All of the classes in this diagram except for DTELResolverDescriptor are direct mirrors of runtime equivilents. DTELResolverDescriptor provides meta-data about a DTELResolver to help ToolsDeveloper add configuration support and will be discussed later.

DTELResolver is used to resolve model objects, properties and method names as the following example:


In the first example, the symbol 'bean' would be passed to the DTELResolver to determine if it is a valid model object. If it is, the DTELResolver would then be asked if 'property' is a valid property of that object. The result of each request to DTELResolver is symbol information returned conforming to the following ISymbol API:

EL Symbol framework.png

A 'symbol' is modelled broadly as simply a named object. The descendents correspond to the main types of named objects: model objects (i.e. managed beans, resource bundles), properties and methods. From there objects are further specialized for specific uses such as IBeanInstanceSymbol that is used to model instances of managed beans. The model is intended to further extended by LibraryDeveloper and ToolsDeveloper as needed.

FunctionMapper allows a JSP-style function to be resolved to an executable Method object at runtime. In previous versions of EL, this was generally done through the tag library function mechanism. Unified EL generalizes this so that each implementer can determine how such functions are resolved. For example, the expression:


decomposes into a namespace, "ns" and a function name "f()". It the responsibility of the runtime FunctionMapper to map these two pieces of information to a callable method. Similarly, the design-time framework defines DTFunctionMapper to resolve design-time information for such a method. TODO: an open problem is still determine whether a the result of querying DTFunctionMapper should map to a new type of ISymbol, or whether it could map directly to something more tangible like a Method (Java introspection framework) or a JDT IMethod object.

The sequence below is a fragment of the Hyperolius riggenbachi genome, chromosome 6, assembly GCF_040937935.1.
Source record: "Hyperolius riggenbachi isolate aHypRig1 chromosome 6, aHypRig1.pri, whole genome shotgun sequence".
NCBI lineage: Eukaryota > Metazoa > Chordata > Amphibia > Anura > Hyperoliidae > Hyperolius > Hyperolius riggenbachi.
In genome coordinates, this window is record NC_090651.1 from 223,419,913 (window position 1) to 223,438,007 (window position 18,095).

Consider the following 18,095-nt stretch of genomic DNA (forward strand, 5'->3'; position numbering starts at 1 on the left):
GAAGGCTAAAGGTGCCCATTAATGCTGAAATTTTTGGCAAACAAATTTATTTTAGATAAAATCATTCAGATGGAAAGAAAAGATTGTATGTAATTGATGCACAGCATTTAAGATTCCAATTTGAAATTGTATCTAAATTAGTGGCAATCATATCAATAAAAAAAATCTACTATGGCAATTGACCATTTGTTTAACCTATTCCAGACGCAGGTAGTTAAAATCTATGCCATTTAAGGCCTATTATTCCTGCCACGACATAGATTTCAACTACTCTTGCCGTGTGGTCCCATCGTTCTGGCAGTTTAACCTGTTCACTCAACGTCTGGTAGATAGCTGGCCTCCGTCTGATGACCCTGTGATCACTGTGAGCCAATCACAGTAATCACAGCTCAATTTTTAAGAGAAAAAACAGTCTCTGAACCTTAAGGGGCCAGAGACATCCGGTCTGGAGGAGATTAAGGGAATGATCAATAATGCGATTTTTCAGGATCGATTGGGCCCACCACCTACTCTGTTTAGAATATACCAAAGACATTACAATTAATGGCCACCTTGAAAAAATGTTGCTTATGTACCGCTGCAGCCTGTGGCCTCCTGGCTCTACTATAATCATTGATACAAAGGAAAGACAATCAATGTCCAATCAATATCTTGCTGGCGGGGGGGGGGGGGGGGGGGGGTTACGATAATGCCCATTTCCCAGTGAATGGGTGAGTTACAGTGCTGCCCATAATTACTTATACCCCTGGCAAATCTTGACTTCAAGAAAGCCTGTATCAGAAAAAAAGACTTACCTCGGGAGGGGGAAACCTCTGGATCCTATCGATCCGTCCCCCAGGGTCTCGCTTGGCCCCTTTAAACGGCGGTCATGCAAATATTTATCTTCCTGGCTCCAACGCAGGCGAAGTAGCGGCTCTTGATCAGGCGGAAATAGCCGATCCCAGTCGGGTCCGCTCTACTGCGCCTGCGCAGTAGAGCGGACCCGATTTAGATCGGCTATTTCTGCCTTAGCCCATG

VariableMapper is used at runtime to allow an entire EL expression to become a named, first-class object in the symbol namespace. At design-time, DTVariableMapper is used to store and retrieve the design-time equivalent. For example, consider this piece of JSP code:

<c:forEach var="book" items="\#\{BooksBean.books\}">
    <h:inputText id="quantity" value="\#\{book.quantity\}" ... />
In this case, the "value" attribute of the JSF tag, "h:inputText" uses the "book" symbol defined in the JSTL tag "c:forEach". The value of the "book" variable in this case is the expression
where i is the element of the BookBean.books collection selected at each iteration of the loop. So DTVariableMapper must also support a way to communicate symbol information between different EL Contexts -- in this case, between JSF and non-JSF tag contexts.

TODO: do we use the symbols framework for variable mapper?

Supporting multiple EL Contexts

Each runtime implementer of EL can define one or more ELContext objects for use in different application contexts to help resolve expressions. Both JSP and JSF define their own ELContexts.

The framework supports this by defining two new extension points: model context specifiers and DTELContext contributors. Model context specifiers define a specific context-space in which a single DTELContext may wish to operate. DTELContext contributors are simply a way to contribute new DTELContext objects to the list available to Developer to use. Developer can configure which DTELContext contribution is used in which model context by using a new project property page:


One row in the dialog is constructed per registered Model context specifier. The combo box for each specifier is populated with each DTELContext contribution that indicates that it supports that model context. The current selection in each combo box indicates the DTELContext that will be used when EL expressions are resolved for that model context.

Note that there are three main states for the DTELContext combo box corresponding to the three possible options the EL framework has for resolution in each context:

1) a DTELContext is available, supported and selected for a model context specifier. The first three rows show this state. This is a normal, non-error case.

2) a DTELContext is available and supported, but Developer has indicated that no DTELContext should be selected for a model context. This is shown in row four of the dialog. The user may choose to do this if all DTELContexts seem to be behaving incorrectly or are not providing desired behaviour. This is an exceptional, non-error case. Note that a message is placed in the combo box to indicate the exceptional case.

3) a model context specifier has been registered, but no DTELContext's exist that support that model context. This is an exceptional, non-error case since it would be unusual to have model context without a DTELContext, but it is a supported behaviour because model contexts are decoupled from DTELContext's. Not that in this case, the combo box is disabled and a message is set to indicate an exceptional case to the user. TODO: Should we add a warning marker?